Alex Fakso is credited as one of the first photographers to capture the intensity of European train graffiti writers in action. He collaborated on an MTN Limited Edition in October 2020, and we interviewed him live as part of our Real Talk series shortly after.
This article, written by Pietro Rivasi, originally appeared in Tramontana05, but we have published it with images previously unpublished in the magazine.
Alex Fakso’s fame is mainly due to his undisputed role in the world of photography, in particular in relation to graffiti writing. If before he came along the rules had been loosely set by names like Martha Cooper, Henry Chalfant or Dave Schubert, his shots published from 2001 in magazines such as Garage and Graphotism, and later collected in Heavy Metal, the game-changing book published by Damiani in 2006, completely twisted the world point of view.
There is a pre- and a post-Fakso era.
‘Heavy Metal’s photos were taken between 1999, the year I began to devote myself seriously to photography, and 2005. The turning point was in 2001 when Graphotism, an English magazine distributed and known worldwide, published my first portfolio and used one of my photos as the cover image. In those years, we were at the dawn of the internet and thanks to that publication, I began to receive the first serious feedback on the action-related work I was carrying out through my website and MySpace.’
The transition is more than just aesthetic, it’s conceptual: from photography documenting pieces or actions, as Subway Art had accustomed us to, to shots that elevate writers’ actions to works of art, recognizing their value and power. The subject is no longer the style of the letters, but the acts that lead to the creation of the painting, which perhaps doesn’t even need the presence of a spray can. Graffiti writing is no longer seen as pictorial art, but as performance, for which photography is the only way to capture its greatest moments.
The subject is no longer names or adornments to letters, but movements, glances, blurs, expectations.
Recognizing Alex only in this role, however, would be an understatement. He is, in fact, a writer himself and already by the mid-90s part of a group of pioneers who experimented, especially on the sides of the magnificent 668s diesel commuter trains, with revolutionary styles and techniques for a scene still far off from digital communication.
‘Graffiti writing is no longer seen as pictorial art, but as performance, for which photography is the only way to capture its greatest moments.’
‘Before me, in my area there were others who laid the foundations from which I started, above all Skah and Iktroneex. Skah was hardcore but elegant, very committed to the origins of writing, one of those who didn’t use the ‘g’ word, so to speak. He was so stylistically advanced that he was misunderstood at the time. The greatest lesson he taught me, which prompted me to experiment more, was that originality was an indispensable quality for a writer; so important that, in those years, he already pushed himself to cover up his own pieces so as not to be copied by others.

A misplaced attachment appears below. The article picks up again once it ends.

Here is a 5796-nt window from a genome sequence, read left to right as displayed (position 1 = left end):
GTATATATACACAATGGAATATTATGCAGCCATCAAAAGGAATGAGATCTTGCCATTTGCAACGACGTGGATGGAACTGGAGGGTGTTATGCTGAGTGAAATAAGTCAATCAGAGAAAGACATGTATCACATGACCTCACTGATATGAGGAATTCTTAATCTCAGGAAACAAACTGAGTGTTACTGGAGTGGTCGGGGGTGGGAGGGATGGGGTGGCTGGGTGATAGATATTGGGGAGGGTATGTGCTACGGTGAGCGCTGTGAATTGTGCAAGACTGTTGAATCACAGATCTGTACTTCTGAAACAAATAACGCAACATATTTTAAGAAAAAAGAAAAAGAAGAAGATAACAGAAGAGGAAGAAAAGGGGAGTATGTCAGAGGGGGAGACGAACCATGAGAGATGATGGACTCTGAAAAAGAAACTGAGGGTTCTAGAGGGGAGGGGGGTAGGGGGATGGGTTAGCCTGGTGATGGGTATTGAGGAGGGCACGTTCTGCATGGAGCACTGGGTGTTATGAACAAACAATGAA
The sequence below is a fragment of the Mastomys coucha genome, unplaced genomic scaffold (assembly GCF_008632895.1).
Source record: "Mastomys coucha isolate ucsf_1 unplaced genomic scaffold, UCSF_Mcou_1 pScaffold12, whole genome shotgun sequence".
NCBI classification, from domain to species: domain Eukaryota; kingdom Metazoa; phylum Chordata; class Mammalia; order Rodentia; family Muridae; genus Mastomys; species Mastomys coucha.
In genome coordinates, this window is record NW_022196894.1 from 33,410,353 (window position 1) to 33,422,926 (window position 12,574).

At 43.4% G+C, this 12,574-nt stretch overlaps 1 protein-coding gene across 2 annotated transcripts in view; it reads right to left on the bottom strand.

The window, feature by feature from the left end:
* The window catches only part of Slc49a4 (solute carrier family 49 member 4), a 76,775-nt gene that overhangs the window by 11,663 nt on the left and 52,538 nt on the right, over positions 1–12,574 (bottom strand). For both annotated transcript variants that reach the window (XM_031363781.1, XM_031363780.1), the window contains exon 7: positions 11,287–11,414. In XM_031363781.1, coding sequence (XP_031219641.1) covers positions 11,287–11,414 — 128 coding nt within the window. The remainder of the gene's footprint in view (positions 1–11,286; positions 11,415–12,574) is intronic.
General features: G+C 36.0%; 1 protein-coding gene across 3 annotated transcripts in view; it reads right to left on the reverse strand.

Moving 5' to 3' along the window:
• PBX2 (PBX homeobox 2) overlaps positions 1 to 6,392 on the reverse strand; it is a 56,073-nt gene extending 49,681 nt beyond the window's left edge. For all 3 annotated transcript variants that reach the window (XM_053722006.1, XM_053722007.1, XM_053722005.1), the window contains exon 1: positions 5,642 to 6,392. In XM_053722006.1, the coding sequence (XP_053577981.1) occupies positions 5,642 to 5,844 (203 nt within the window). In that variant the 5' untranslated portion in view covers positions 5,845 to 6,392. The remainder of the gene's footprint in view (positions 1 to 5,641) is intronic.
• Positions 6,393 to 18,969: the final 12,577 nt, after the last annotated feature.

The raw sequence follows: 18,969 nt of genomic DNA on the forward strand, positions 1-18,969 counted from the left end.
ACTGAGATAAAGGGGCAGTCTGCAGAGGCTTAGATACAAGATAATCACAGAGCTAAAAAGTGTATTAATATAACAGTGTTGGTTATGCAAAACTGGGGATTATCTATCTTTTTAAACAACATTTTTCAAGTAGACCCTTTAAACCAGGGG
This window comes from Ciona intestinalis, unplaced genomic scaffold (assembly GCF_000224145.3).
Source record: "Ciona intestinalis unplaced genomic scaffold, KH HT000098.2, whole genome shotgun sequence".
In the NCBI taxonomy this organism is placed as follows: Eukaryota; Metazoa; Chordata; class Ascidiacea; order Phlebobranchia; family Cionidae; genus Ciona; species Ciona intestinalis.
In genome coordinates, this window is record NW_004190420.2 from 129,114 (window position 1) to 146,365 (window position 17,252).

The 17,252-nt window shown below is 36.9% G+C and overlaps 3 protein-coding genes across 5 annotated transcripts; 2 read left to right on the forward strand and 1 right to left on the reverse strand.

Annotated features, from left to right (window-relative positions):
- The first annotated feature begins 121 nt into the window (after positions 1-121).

‘Iktroneex, on the other hand, was more influenced by the graphic style ‘a la Paris tonkar’, but still utterly different from everything that was around. Another influence was my partner Iave, Skah’s disciple, who mixed abstract influences coming from Iktroneex with a more pictorial approach. In this context, in a limited geographical area, I came up with my most experimental work.’
By 1996, for example, he had already created a series of panels based on the application of stickers, a process that, having passed through more than twenty years of constant research, we find today in his latest creations, and which is a common thread throughout the most important stages of his career.
‘I made the first photo paste-ups as part of the totally self-produced Heavy Metal launch exhibition in 2006 in Milan. Later on, I made the first real installations in the Patricia Armocida gallery in 2011, when Fast or Die was published. The artwork made with photos printed on twisted vinyl came from studio experiments, which I then proposed for gallery shows. Subsequently, they invited me to Rome for the In Your Face exhibition where I had the freedom to experiment with this technique on recycled media, and from there the photographic wall installations that I still do today were born.’
‘He is, in fact, a writer himself and already by the mid-90s part of a group of pioneers who experimented, especially on the sides of the magnificent 668s diesel commuter trains, with revolutionary styles and techniques for a scene still far off from digital communication.’
A circle that is closed, for the moment, until the next stage to succeed all the others.
‘The first two pieces of this series were created in 2019, one with Jon ZTK (Roma) and the other with Twesh HA (London). For years, I kept giant posters that I had printed as material to be used for an installation in a gallery and took them with me even when I moved. Finally, it was time to do something about them. Initially, I thought of using them to collaborate with other writers; then I decided to make my own pieces, which would restart the first experiments with stickers and lettering carved in anti-graffiti films. I liked the results and so I decided to go on with the series, making others during the 2020/21 months of lockdown, and to participate in the Bitume, Industrial Platforms of Parts in Ragusa, Sicily.’
Check out more content showcasing the finest photography from the graffiti community using the hashtag #mtnphotographymonth.
Tramontana05 is still available from all good Montana Colors stockists.